Tumor necrosis factor mediates hypertriglyceridemia during thermal injury in mice genetically susceptible to lipopolysaccharides

Gloria Lena Vega, Charles R. Baxter

Research output: Contribution to journalArticlepeer-review

7 Scopus citations


A rise in plasma triglycerides has been noted after thermal injury in a number of animal species including humans. In this study we identified a factor, tumor necrosis factor, which was responsible for increased plasma triglycérides during thermal injury that was induced by scalding. Two strains of mice that differed genetically in susceptibility to lipopolysaccharides were used. These were CH3HEB/HeJ (LPS-) and CH3HEB/FeJ (LPS +). A 15% total body surface area was burned; this resulted in an increase of plasma triglycérides of 126% of preburn levels in the LPS+ strain 24 hours after burn injury. No change in triglycerides was noted in the LPS — mice at any time after burn injury. Sera from LPS + mice at 1 to 2 hours after burn injury was injected into nonburned animals of the same strain; this caused a 62% ±5% increase in plasma triglycerides 24 hours after injection. When thermally injured LPS + mice were injected with anti-tumor necrosis factor-a at 1 hour after injury, they did not show a rise in plasma triglycerides at any time between 24 to 72 hours after injury. Hepatic secretion of triglycerides was also measured 1 day after burn; the average secretion of triglycerides was significantly reduced (2.69 ± 0.36 mg/kg/hr, compared with 3.83 ± 0.15 mg/kg/hr for the control). We conclude that tumor necrosis factor, a cytokine that inhibits lipoprotein lipase, causes hypertriglyceridemia during thermal injury in spite of a decreased secretion of triglycérides. This is the first report that demonstrates that hypertriglyceridemia that is secondary to thermal injury is induced by tumor necrosis factor.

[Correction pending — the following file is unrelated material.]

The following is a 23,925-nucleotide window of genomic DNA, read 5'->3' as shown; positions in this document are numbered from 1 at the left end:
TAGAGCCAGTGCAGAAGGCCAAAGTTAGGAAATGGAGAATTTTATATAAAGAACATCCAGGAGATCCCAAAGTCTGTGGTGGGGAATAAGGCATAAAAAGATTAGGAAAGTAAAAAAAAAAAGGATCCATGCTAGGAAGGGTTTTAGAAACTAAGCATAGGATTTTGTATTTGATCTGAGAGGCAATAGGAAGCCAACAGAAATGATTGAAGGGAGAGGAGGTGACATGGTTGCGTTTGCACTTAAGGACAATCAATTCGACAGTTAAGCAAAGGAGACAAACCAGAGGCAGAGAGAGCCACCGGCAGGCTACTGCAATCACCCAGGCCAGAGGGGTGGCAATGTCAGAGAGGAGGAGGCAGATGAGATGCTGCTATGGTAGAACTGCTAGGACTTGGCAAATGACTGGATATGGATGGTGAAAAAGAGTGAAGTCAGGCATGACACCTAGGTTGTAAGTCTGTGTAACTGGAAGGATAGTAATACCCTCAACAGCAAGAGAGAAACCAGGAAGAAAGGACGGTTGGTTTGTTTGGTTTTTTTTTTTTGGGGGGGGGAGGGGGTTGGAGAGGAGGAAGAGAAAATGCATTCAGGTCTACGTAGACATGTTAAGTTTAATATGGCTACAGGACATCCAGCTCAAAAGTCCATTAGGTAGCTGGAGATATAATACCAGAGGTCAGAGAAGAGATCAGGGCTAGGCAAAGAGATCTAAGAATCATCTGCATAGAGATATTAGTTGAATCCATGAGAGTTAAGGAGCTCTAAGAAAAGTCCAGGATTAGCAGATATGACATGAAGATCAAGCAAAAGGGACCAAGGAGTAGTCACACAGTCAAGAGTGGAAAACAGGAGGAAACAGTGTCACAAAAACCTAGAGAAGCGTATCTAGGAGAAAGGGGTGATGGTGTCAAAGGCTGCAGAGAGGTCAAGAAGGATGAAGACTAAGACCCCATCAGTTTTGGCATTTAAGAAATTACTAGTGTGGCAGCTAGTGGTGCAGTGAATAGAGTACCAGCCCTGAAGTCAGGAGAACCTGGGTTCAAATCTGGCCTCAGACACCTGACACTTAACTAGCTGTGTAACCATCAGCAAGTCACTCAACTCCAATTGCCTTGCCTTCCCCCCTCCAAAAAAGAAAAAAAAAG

Original languageEnglish (US)
Pages (from-to)463-467
Number of pages5
JournalJournal of Burn Care and Rehabilitation
Issue number5
StatePublished - 1991

ASJC Scopus subject areas

  • Surgery
  • Nursing(all)
  • Emergency Medicine
  • Rehabilitation
  • Health Professions(all)


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